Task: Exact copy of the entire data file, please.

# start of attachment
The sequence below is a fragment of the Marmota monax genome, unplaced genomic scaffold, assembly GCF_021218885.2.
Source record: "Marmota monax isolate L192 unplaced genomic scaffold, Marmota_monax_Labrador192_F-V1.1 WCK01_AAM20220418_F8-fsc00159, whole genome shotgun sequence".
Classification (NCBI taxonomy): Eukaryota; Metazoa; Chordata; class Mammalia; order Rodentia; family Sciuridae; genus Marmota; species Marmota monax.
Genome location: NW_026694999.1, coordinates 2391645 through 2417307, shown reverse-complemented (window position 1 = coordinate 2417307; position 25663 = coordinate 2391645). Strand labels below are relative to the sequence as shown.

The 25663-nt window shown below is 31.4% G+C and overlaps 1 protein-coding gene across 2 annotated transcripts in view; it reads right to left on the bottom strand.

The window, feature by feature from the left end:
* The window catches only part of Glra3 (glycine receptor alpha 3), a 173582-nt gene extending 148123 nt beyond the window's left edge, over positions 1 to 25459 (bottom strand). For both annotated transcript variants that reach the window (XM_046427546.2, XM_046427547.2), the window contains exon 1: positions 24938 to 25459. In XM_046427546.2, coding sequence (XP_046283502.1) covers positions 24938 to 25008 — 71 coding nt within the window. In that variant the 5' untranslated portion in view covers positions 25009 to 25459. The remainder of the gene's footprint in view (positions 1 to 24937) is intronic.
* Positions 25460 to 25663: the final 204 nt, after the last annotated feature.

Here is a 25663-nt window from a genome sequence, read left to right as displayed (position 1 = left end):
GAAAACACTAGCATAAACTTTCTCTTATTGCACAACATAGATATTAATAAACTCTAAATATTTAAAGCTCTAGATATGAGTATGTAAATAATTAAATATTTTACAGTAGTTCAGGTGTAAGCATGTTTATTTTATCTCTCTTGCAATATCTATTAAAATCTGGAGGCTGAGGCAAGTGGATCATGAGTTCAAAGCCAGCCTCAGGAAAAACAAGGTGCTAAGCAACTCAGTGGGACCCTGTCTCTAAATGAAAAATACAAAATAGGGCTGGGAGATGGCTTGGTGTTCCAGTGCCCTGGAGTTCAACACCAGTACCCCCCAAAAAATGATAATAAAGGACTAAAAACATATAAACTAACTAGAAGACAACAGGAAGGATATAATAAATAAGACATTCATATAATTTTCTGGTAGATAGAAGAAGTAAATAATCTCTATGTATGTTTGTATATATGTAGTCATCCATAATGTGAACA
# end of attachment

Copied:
The sequence below is a fragment of the Marmota monax genome, unplaced genomic scaffold, assembly GCF_021218885.2.
Source record: "Marmota monax isolate L192 unplaced genomic scaffold, Marmota_monax_Labrador192_F-V1.1 WCK01_AAM20220418_F8-fsc00159, whole genome shotgun sequence".
Classification (NCBI taxonomy): Eukaryota; Metazoa; Chordata; class Mammalia; order Rodentia; family Sciuridae; genus Marmota; species Marmota monax.
Genome location: NW_026694999.1, coordinates 2391645 through 2417307, shown reverse-complemented (window position 1 = coordinate 2417307; position 25663 = coordinate 2391645). Strand labels below are relative to the sequence as shown.

The 25663-nt window shown below is 31.4% G+C and overlaps 1 protein-coding gene across 2 annotated transcripts in view; it reads right to left on the bottom strand.

The window, feature by feature from the left end:
* The window catches only part of Glra3 (glycine receptor alpha 3), a 173582-nt gene extending 148123 nt beyond the window's left edge, over positions 1 to 25459 (bottom strand). For both annotated transcript variants that reach the window (XM_046427546.2, XM_046427547.2), the window contains exon 1: positions 24938 to 25459. In XM_046427546.2, coding sequence (XP_046283502.1) covers positions 24938 to 25008 — 71 coding nt within the window. In that variant the 5' untranslated portion in view covers positions 25009 to 25459. The remainder of the gene's footprint in view (positions 1 to 24937) is intronic.
* Positions 25460 to 25663: the final 204 nt, after the last annotated feature.

Here is a 25663-nt window from a genome sequence, read left to right as displayed (position 1 = left end):
GAAAACACTAGCATAAACTTTCTCTTATTGCACAACATAGATATTAATAAACTCTAAATATTTAAAGCTCTAGATATGAGTATGTAAATAATTAAATATTTTACAGTAGTTCAGGTGTAAGCATGTTTATTTTATCTCTCTTGCAATATCTATTAAAATCTGGAGGCTGAGGCAAGTGGATCATGAGTTCAAAGCCAGCCTCAGGAAAAACAAGGTGCTAAGCAACTCAGTGGGACCCTGTCTCTAAATGAAAAATACAAAATAGGGCTGGGAGATGGCTTGGTGTTCCAGTGCCCTGGAGTTCAACACCAGTACCCCCCAAAAAATGATAATAAAGGACTAAAAACATATAAACTAACTAGAAGACAACAGGAAGGATATAATAAATAAGACATTCATATAATTTTCTGGTAGATAGAAGAAGTAAATAATCTCTATGTATGTTTGTATATATGTAGTCATCCATAATGTGAACA